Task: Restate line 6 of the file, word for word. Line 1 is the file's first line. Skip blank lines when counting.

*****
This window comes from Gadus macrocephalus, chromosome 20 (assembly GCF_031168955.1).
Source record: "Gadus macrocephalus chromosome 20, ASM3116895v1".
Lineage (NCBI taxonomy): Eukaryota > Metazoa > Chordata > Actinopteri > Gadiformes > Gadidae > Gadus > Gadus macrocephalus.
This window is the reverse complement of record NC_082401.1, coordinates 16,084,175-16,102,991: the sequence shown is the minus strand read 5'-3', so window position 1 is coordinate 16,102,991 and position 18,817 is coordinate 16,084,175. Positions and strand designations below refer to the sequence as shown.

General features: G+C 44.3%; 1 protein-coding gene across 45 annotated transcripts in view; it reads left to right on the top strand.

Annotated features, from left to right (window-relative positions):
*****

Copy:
Annotated features, from left to right (window-relative positions):